Thursday, January 04, 2007

No More Screwed Up Than Anyone Else

If there was one thing I’d think everyone would agree on, it’s that there’s a pretty high percentage of fucked up kids out there today. My niece is 12. She has a lot of friends, not just from school, but also from her extra-curricular activities.
Not one of her friends has two parents living under the same roof.

What are the long-term implications of that for kids? You know what? Sometimes it’s better for the kids to be in a home ripped apart by divorce. I mean, if a parent is abusive, it’s probably better to have them absent than to live with that….Right?

Yesterday I posted this:
And finally, a tremendous victory for same sex couples in Canada.

Today, my morning began with a read through the news and I think the first words I uttered were, “Oh give me a fucking break.”

Here’s why.

It is quite possible that the five-year-old boy who now has three legal parents will grow up to be a happy, well-adjusted member of society.

On the other hand, in 10 or 15 years, the Ontario boy being raised by a lesbian couple with help from his biological dad who lives in the neighbourhood, could be a mess.

He didn't ask to be a poster boy for the redefined family but Canada is rushing headlong into uncharted waters and this anonymous child is one of the star attractions in this surging culture war….there are two troubling aspects to this ruling. First, the court of appeal wielded the inherent common-law power of judges to reinterpret the law.

This may be necessary in exceptional circumstances but in this case, surely our lawmakers are best suited to rewriting the law.

Secondly, the future consequences of such a profound redefinition of parenthood are unknown.
The Institute of Marriage and Family Canada has called for a royal commission on the future of the family. Considering the furious pace of social and reproductive change in recent years, it's a wise idea.
"It's time to hit the pause button - especially as courts redefine basic terms like parenting - to analyze what the long-term outcomes of family-related policies are," says Dave Quist, executive director of the institute.

Now, I think the column isn’t someone trying to spearhead a crusade. But I have to wade in with some things that haven’t been mentioned.

We’re looking at this like it’s fucking revolutionary. You know what? It really isn’t. The boy has three parents. A hell of a lot of kids have three parents. It happens when their parents divorce and one remarries. Some kids have two parents at home. Some kids have two parents at different addresses. Some kids have one parent and the other remains a mystery, maybe to appear some day, maybe not.

And some kids have two parents plus Dad’s live-in girlfriend, or Dad’s new wife (stepmom). Or Mom’s live-in boyfriend or new husband.

Or Dad’s new live-in boyfriend…Or Mom’s new live-in girlfriend.

What is particularly true in this case about this specific court challenge is that from the very beginning, these two women were in a relationship. The father of the child is a friend of theirs. He assisted them in having a family. There was always a clear intent that this child was the child of the two women. I’m not saying that this man shouldn’t have any parental status, but I am saying that this is an ideal case for allowing the law to adapt to changes in society. After all, we don’t make people get licenses to have children, and there are times I think we damn well should. That’s a rant for another day. But if we give people the ultimate right to decide how to produce a child is it really up to us to dictate that the child can’t have two moms and a dad, just because the moms live together?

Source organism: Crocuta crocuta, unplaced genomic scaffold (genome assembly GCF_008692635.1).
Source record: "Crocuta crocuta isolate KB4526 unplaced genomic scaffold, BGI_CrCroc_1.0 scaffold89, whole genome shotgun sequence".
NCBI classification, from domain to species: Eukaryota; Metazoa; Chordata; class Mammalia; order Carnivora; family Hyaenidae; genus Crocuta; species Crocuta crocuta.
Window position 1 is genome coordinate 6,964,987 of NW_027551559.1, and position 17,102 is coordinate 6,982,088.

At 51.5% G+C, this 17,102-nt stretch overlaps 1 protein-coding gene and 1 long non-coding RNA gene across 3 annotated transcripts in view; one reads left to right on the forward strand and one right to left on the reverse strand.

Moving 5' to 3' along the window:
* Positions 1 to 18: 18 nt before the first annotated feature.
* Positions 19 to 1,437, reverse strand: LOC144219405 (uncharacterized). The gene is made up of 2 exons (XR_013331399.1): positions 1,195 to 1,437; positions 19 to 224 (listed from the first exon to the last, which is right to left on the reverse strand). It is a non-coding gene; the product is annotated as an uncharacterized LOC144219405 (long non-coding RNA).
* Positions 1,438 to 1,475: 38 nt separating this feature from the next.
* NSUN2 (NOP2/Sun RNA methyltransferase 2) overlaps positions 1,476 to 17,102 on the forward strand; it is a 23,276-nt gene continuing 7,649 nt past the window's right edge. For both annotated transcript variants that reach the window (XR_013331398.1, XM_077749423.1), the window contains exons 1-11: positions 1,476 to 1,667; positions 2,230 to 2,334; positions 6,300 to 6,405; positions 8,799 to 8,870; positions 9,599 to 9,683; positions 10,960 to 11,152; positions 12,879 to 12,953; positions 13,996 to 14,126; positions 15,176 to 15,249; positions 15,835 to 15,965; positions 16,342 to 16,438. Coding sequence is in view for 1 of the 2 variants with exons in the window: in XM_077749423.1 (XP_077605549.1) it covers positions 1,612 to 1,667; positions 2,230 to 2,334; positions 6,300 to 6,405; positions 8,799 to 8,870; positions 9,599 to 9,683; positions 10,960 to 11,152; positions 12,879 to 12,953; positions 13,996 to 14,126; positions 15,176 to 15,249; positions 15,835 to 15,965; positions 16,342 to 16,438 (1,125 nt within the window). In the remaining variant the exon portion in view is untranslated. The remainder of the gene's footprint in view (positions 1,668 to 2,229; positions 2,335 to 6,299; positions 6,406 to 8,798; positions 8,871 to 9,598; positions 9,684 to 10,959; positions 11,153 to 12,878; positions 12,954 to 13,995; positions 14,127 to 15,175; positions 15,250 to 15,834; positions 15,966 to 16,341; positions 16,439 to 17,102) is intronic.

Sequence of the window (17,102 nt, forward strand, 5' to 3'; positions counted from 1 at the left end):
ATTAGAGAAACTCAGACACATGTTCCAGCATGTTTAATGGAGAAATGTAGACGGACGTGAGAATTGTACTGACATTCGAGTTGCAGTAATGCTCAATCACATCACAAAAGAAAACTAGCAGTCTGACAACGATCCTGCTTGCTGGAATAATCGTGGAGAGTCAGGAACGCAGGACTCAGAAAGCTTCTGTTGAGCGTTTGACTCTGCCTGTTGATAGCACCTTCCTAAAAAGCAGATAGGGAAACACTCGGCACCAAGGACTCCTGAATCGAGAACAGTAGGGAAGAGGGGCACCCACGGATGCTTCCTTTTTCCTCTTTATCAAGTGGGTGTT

That’s bullshit. And let me address the idea that “we don’t know how poor little Johnny might be stigmatized by this.”
Look, Johnny might get picked on every day of third grade by a bully named Biff and end up emotionally scared and afraid to go out in public. There was a very public case here in Canada, where a girl committed suicide because she was being bullied at school. Tragic. And what did that have to do with parenting dynamics in her life?

But the real question to consider is this: What’s the damage to these kids who have two moms or two dads and are denied full family status because of antiquated interpretations of the law about what defines a family and how many people can be in it? Because if you’re going to talk about the potential damage we don’t know about and can’t measure, let’s talk about that. That is something we can start to measure, because kids have been living in these dynamics for decades.
Everyone here knows I spent years working with children. And yes, I have worked with children from same-sex families.
Children can be incredibly cruel. Most don’t pull punches. Sometimes, because they haven’t come to appreciate the need for that, sometimes because they’re just mean. I just read Gillian Flynn’s Sharp Objects, as though I needed a reminder…

So how good is it for children who are taunted because their family isn’t a “real” family? What happens when the non-Mom wants to pick up Johnny from daycare? What happens when Johnny falls and breaks his arm or worse, requires stitches or needs a blood transfusion, and Mom is unreachable at work at the moment? Can non-Mom authorize medical treatment?

We risk letting children’s lives hang in the emotional, and yes, even physical balance because of antiquated laws. I’ve seen this from other angles, when there’s been a custody battle over children. There was one case where the boy did break his arm, a horrid break. And because of an ongoing court battle there was actually a restraining order against one parent. We couldn’t reach the legally responsible parent. Legally responsible parent’s partner had no legal standing. I spent hours in the hospital with the boy, waiting, until his legal parent could be reached.

While I can appreciate that courts shouldn’t make rash decisions, they do need to catch up to certain things. By failing to grant parental rights to extended partners of biological parents, in some cases a child’s life could hang in the balance.